• Personal and lifestyle details: Your age, gender, occupation, current health conditions, smoker status, hobbies and lifestyle may determine how risky your income is to insure.

Basic income protection policies may be affordable for many Australians. The easiest way to see how much income protection might cost you is to compare income protection in minutes from a range of providers on Compare the Market.

Income protection & superannuation

How does income protection work with superannuation?

Income protection works by covering up to 75% of your income, as well as an additional 10% of your superannuation contribution payments if you become seriously sick or ill and cannot work. It will pay a benefit for a set period, as outlined in your policy – whether that be a number of months or years, or until you turn a particular age.

Income protection can be included in your superannuation policy; in this case, your premiums will be deducted from your superannuation balance.

There are different benefits of getting income protection through your super or as a separate product. So, it’s worthwhile comparing income protection policies so that you can make an informed decision about the covers that are available and what is best for your situation.

Can I have agreed value income protection as part of my superannuation?

You may be able to have agreed value income protection as part of your superannuation. Although, these policies are only available through super funds that offer flexi-linking, while other super funds will only offer you an ‘indemnity’ policy (which is based on up to 75% of what your income is at the time of making a claim).

Also, an income protection policy that’s part of your superannuation may be subject to exclusions and conditions, and may also be affected by "cashing restrictions", which only allow you to take eligible payments as an income stream, not a lump sum.

Also, your claim may be subject to meeting certain conditions. For example, if you are claiming for ‘temporary incapacity’ you may receive your allowable benefit, and any extra amount or preserved benefits could remain in your super until you’ve met the required condition (e.g. the rest may only become available after you’ve turned a certain age and have retired).

Can income protection be held in super?

Yes, most superannuation funds will offer account-holders an option to have some level of income protection included in their super, although it may be at an additional expense.

If you do hold income protection in your super, your premiums will be deducted from your superannuation balance, as opposed to income protection outside of super which is paid directly by you.

Also, income protection through super may be subject to limits and exclusions, as there are restrictions on the types of cover that can be held in superannuation.

Always be aware of the benefits and differences between income protection policies, both inside or outside of super, and compare them to make sure you’re getting adequate cover.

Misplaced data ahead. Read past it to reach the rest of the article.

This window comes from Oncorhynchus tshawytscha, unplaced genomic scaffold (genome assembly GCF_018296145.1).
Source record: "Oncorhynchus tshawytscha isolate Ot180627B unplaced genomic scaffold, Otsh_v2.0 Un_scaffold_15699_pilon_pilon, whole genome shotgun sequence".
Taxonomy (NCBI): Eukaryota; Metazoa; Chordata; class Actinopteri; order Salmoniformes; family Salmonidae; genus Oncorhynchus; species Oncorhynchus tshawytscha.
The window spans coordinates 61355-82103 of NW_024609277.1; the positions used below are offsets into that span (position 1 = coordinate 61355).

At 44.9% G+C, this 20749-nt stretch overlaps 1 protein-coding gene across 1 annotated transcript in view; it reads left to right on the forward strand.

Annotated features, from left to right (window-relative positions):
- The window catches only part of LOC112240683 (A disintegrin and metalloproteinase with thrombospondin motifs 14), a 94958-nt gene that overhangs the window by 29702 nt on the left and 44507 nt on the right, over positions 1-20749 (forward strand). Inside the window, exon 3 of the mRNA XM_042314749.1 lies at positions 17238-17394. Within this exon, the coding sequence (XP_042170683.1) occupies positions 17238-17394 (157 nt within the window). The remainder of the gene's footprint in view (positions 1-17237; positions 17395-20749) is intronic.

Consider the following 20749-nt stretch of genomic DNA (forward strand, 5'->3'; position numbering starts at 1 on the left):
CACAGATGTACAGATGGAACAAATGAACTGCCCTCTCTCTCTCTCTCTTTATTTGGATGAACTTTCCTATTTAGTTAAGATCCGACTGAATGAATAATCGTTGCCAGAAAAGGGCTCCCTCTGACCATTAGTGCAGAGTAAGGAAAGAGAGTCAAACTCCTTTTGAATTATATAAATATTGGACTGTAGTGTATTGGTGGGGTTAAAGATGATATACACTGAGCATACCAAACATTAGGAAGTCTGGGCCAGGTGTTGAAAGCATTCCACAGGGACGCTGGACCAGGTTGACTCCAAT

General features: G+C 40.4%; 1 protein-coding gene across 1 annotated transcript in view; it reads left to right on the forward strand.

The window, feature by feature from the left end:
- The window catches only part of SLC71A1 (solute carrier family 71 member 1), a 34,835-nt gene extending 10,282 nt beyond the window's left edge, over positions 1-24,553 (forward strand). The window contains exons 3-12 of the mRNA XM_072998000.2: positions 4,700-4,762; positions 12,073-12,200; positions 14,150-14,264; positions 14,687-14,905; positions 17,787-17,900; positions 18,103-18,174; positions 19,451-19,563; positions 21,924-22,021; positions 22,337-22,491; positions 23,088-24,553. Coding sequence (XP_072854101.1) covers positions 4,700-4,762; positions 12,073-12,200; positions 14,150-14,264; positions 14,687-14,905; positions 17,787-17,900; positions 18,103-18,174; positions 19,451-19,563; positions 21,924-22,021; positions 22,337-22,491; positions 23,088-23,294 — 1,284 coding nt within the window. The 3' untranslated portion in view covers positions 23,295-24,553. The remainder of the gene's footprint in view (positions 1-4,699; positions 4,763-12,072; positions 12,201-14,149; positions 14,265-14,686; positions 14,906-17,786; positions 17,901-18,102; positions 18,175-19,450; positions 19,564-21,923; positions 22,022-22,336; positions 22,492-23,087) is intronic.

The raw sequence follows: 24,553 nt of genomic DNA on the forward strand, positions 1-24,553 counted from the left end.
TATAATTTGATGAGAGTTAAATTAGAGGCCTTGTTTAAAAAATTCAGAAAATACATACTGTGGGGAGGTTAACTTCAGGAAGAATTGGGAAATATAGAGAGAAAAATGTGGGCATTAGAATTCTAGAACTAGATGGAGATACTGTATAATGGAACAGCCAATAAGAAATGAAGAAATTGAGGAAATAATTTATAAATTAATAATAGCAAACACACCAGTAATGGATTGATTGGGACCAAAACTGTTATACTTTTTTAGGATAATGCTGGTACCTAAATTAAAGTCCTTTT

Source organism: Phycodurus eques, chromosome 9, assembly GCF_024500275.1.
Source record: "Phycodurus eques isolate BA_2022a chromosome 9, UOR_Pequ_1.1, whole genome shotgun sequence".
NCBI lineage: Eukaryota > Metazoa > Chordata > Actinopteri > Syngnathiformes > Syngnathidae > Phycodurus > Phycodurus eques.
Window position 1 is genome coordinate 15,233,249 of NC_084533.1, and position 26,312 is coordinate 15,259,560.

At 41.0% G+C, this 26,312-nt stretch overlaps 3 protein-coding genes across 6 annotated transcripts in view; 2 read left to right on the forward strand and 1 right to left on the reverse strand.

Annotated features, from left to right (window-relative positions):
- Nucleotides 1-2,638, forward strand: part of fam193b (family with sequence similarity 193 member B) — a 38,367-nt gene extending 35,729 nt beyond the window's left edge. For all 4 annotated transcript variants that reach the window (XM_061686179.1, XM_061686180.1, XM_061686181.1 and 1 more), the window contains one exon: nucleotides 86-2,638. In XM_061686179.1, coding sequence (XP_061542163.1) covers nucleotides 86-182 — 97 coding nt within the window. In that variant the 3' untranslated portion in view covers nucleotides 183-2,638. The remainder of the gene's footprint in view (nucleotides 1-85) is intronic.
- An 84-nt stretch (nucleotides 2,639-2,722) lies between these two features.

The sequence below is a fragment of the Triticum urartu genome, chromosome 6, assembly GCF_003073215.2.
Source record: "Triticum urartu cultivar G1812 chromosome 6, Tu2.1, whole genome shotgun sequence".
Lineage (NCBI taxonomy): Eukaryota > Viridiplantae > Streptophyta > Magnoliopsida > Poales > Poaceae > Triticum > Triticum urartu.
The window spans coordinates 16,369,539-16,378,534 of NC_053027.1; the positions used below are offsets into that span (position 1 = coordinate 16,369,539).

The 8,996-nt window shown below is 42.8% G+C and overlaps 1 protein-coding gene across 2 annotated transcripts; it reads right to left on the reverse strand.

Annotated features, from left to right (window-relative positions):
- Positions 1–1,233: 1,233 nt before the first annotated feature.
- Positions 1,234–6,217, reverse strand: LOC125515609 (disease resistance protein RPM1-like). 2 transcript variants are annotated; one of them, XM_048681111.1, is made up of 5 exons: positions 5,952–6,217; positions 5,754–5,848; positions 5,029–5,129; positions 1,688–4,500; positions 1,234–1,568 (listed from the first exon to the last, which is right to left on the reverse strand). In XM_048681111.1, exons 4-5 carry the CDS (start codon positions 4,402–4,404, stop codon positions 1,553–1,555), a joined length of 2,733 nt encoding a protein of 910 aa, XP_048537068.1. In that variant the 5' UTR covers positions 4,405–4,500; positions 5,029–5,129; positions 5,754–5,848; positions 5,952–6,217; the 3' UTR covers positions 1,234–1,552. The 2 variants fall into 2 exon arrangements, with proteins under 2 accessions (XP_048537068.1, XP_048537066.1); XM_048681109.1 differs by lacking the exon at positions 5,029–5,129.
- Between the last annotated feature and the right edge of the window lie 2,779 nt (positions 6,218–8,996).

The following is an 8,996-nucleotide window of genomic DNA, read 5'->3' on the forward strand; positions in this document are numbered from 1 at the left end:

Income protection & tax

Do I pay tax on income protection payments?

Yes, you may pay tax on your payments from an income protection claim, as these payment benefits have replaced lost income, but it is dependent on the amount of cover (whether it falls within the tax-free threshold) and marginal tax rates applied.

In some cases, such as if your cover is held through superannuation, PAYG tax may be withheld for you. So, although you will still need to declare the payments as income, you may not end up with a further tax bill when you get your notice of assessment. If you receive an income protection payment, make sure you understand whether tax has been withheld or not, and ensure you plan ahead for any tax liability.

Before you lodge your tax return for the year, find out more about whether your income protection is tax deductible.

Can I claim income protection premiums as a tax deduction?

Generally, you may be able to deduct your income protection premiums when you lodge your yearly tax return.

The Australian Taxation Office (ATO) allows you to deduct the costs of your income protection premiums you’ve paid during the financial year, to which the tax return you’re completing relates, but only for policies taken out separate to your Superannuation.

So, if you have income protection as part of your super package, the premium is not tax deductible. If your insurance is a policy outside of your Super, the costs are deductible.

Also, if you have a bundled policy which both includes income protection and a life insurance product (Life, TPD or Trauma), you can generally only deduct the premiums related to the income protection portion.

Find out more about income protection and your tax before you lodge your next return.

We do not give or purport to give any taxation or legal advice. The information provided here in respect of tax and superannuation is given in good faith and is believed to be accurate and reliable at June 2019, however it is provided for information purposes only and we are not liable for any losses that may occur from relying on this information. You should always seek professional advice before making any decisions about tax or superannuation.